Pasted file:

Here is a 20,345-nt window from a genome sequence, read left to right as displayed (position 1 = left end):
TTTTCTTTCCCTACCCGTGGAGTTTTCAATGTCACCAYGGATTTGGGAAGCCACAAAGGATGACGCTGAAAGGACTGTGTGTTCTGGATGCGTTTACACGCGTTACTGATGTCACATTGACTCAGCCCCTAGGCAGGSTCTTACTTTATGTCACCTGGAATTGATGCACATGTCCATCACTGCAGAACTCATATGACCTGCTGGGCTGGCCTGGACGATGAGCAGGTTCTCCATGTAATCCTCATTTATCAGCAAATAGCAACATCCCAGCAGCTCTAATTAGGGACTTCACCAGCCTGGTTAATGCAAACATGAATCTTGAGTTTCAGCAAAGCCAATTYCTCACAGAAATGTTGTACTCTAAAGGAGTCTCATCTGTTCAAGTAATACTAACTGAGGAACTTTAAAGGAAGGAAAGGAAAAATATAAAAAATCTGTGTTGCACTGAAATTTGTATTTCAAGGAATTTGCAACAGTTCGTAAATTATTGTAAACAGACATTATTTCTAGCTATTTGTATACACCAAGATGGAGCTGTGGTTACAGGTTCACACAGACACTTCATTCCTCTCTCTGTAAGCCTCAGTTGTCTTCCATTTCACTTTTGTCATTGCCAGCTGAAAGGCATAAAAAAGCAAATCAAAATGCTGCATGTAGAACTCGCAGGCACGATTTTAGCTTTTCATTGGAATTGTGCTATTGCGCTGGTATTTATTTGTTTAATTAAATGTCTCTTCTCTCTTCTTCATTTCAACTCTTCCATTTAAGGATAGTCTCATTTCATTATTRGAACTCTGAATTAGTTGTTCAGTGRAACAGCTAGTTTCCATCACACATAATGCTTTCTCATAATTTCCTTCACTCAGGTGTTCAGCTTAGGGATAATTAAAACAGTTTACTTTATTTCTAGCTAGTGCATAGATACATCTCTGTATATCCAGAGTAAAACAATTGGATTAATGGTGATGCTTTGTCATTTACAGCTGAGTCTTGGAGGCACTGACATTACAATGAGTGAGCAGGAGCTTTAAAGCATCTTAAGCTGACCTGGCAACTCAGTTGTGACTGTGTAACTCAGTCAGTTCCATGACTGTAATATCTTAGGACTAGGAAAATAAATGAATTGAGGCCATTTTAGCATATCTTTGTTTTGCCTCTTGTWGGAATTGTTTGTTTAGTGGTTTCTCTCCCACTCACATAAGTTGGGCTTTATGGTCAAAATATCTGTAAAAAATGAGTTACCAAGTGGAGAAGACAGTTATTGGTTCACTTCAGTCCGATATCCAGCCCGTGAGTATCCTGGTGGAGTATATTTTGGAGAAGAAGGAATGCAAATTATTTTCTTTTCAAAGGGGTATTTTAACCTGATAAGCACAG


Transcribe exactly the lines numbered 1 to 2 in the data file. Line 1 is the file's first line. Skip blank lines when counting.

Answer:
Here is a 20,345-nt window from a genome sequence, read left to right as displayed (position 1 = left end):
TTTTCTTTCCCTACCCGTGGAGTTTTCAATGTCACCAYGGATTTGGGAAGCCACAAAGGATGACGCTGAAAGGACTGTGTGTTCTGGATGCGTTTACACGCGTTACTGATGTCACATTGACTCAGCCCCTAGGCAGGSTCTTACTTTATGTCACCTGGAATTGATGCACATGTCCATCACTGCAGAACTCATATGACCTGCTGGGCTGGCCTGGACGATGAGCAGGTTCTCCATGTAATCCTCATTTATCAGCAAATAGCAACATCCCAGCAGCTCTAATTAGGGACTTCACCAGCCTGGTTAATGCAAACATGAATCTTGAGTTTCAGCAAAGCCAATTYCTCACAGAAATGTTGTACTCTAAAGGAGTCTCATCTGTTCAAGTAATACTAACTGAGGAACTTTAAAGGAAGGAAAGGAAAAATATAAAAAATCTGTGTTGCACTGAAATTTGTATTTCAAGGAATTTGCAACAGTTCGTAAATTATTGTAAACAGACATTATTTCTAGCTATTTGTATACACCAAGATGGAGCTGTGGTTACAGGTTCACACAGACACTTCATTCCTCTCTCTGTAAGCCTCAGTTGTCTTCCATTTCACTTTTGTCATTGCCAGCTGAAAGGCATAAAAAAGCAAATCAAAATGCTGCATGTAGAACTCGCAGGCACGATTTTAGCTTTTCATTGGAATTGTGCTATTGCGCTGGTATTTATTTGTTTAATTAAATGTCTCTTCTCTCTTCTTCATTTCAACTCTTCCATTTAAGGATAGTCTCATTTCATTATTRGAACTCTGAATTAGTTGTTCAGTGRAACAGCTAGTTTCCATCACACATAATGCTTTCTCATAATTTCCTTCACTCAGGTGTTCAGCTTAGGGATAATTAAAACAGTTTACTTTATTTCTAGCTAGTGCATAGATACATCTCTGTATATCCAGAGTAAAACAATTGGATTAATGGTGATGCTTTGTCATTTACAGCTGAGTCTTGGAGGCACTGACATTACAATGAGTGAGCAGGAGCTTTAAAGCATCTTAAGCTGACCTGGCAACTCAGTTGTGACTGTGTAACTCAGTCAGTTCCATGACTGTAATATCTTAGGACTAGGAAAATAAATGAATTGAGGCCATTTTAGCATATCTTTGTTTTGCCTCTTGTWGGAATTGTTTGTTTAGTGGTTTCTCTCCCACTCACATAAGTTGGGCTTTATGGTCAAAATATCTGTAAAAAATGAGTTACCAAGTGGAGAAGACAGTTATTGGTTCACTTCAGTCCGATATCCAGCCCGTGAGTATCCTGGTGGAGTATATTTTGGAGAAGAAGGAATGCAAATTATTTTCTTTTCAAAGGGGTATTTTAACCTGATAAGCACAG